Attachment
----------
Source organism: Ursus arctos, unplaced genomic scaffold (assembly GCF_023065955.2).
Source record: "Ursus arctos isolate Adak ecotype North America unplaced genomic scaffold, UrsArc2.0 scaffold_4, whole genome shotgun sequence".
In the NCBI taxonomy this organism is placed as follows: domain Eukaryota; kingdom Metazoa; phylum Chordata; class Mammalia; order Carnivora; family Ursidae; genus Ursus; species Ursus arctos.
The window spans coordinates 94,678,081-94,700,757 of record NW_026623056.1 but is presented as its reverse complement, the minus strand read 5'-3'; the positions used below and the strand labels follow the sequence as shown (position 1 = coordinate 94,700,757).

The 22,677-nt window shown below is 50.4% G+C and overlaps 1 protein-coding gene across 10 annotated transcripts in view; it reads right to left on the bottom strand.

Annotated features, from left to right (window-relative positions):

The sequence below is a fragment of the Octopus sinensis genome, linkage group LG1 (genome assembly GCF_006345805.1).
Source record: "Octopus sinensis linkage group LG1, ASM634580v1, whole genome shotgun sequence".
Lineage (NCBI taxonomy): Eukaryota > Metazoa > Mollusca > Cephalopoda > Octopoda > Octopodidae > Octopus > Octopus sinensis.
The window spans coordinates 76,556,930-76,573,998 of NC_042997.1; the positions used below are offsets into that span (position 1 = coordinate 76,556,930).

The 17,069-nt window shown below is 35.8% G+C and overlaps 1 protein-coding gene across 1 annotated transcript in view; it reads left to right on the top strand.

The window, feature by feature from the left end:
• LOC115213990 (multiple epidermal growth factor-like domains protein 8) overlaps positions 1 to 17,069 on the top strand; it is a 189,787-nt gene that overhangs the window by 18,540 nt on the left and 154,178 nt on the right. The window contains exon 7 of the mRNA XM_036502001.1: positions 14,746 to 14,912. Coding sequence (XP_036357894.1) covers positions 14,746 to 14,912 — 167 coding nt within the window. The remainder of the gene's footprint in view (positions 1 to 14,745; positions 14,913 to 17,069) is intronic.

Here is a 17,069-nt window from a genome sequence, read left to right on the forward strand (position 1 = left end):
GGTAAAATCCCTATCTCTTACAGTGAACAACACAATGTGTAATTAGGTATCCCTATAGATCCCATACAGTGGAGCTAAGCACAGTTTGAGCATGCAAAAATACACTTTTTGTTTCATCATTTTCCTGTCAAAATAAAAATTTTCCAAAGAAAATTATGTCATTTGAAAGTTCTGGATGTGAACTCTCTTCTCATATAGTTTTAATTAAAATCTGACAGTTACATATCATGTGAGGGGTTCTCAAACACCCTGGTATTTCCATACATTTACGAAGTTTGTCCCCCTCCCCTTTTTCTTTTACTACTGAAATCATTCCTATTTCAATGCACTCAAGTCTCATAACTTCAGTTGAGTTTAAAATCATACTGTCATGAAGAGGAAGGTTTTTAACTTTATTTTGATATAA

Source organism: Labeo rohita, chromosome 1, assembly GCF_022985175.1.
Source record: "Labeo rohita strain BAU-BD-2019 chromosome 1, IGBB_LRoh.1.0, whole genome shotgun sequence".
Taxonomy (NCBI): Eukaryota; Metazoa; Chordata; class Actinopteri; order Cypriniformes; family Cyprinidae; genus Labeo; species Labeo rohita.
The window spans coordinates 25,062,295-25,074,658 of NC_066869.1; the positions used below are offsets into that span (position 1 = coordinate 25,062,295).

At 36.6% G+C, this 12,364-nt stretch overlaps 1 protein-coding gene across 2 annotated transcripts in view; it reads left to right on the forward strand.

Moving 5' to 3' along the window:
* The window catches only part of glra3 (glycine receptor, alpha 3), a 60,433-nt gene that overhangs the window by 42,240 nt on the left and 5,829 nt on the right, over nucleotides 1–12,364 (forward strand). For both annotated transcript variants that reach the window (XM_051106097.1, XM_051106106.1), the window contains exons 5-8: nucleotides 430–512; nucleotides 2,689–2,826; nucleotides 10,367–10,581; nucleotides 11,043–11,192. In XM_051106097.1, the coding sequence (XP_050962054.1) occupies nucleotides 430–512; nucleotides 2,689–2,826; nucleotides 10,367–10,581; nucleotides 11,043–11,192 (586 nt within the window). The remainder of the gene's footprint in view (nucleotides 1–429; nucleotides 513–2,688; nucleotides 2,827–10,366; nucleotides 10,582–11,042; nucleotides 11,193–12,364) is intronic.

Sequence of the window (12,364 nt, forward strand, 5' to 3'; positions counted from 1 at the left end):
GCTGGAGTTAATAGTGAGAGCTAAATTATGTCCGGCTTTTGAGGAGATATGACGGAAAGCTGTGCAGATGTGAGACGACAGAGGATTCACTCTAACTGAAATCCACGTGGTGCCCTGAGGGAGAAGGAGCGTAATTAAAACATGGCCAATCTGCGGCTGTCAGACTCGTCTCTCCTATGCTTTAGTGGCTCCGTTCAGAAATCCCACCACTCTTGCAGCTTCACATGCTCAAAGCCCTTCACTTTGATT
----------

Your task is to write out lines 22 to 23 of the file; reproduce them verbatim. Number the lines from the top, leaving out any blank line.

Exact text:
* The window catches only part of glra3 (glycine receptor, alpha 3), a 60,433-nt gene that overhangs the window by 42,240 nt on the left and 5,829 nt on the right, over nucleotides 1–12,364 (forward strand). For both annotated transcript variants that reach the window (XM_051106097.1, XM_051106106.1), the window contains exons 5-8: nucleotides 430–512; nucleotides 2,689–2,826; nucleotides 10,367–10,581; nucleotides 11,043–11,192. In XM_051106097.1, the coding sequence (XP_050962054.1) occupies nucleotides 430–512; nucleotides 2,689–2,826; nucleotides 10,367–10,581; nucleotides 11,043–11,192 (586 nt within the window). The remainder of the gene's footprint in view (nucleotides 1–429; nucleotides 513–2,688; nucleotides 2,827–10,366; nucleotides 10,582–11,042; nucleotides 11,193–12,364) is intronic.

Sequence of the window (12,364 nt, forward strand, 5' to 3'; positions counted from 1 at the left end):